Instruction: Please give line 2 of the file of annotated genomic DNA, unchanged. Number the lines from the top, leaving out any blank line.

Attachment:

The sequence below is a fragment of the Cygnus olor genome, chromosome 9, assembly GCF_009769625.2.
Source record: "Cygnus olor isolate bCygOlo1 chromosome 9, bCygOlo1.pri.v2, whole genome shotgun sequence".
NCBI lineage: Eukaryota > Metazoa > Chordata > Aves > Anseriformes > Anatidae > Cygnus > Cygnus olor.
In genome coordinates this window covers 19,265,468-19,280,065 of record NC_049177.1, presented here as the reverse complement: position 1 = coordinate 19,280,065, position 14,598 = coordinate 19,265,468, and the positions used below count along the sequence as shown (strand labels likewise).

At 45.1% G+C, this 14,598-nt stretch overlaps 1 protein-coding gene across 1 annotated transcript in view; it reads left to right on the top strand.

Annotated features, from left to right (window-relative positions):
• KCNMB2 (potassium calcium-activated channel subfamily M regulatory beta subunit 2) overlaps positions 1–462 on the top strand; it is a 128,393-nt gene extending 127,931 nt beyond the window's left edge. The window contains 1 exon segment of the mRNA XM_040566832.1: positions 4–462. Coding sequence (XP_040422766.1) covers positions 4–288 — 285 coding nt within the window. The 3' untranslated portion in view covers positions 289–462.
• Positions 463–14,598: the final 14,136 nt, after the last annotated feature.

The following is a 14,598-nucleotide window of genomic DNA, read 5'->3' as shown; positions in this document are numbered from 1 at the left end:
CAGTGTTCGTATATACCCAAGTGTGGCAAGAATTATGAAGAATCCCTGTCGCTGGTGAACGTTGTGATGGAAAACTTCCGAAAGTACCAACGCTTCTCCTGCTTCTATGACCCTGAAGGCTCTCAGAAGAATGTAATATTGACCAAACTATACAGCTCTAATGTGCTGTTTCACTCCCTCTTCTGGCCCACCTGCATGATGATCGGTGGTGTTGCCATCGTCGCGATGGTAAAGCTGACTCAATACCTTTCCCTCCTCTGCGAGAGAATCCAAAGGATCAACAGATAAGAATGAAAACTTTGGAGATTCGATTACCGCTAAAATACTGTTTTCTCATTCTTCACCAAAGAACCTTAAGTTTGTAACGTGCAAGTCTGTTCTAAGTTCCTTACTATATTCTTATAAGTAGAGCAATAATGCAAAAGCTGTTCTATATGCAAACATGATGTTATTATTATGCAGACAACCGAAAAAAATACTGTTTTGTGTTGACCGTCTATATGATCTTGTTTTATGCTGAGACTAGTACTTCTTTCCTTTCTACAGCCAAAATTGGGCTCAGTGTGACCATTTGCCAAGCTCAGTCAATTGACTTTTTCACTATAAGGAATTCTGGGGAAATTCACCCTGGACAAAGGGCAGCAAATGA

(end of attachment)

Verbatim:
Source record: "Cygnus olor isolate bCygOlo1 chromosome 9, bCygOlo1.pri.v2, whole genome shotgun sequence".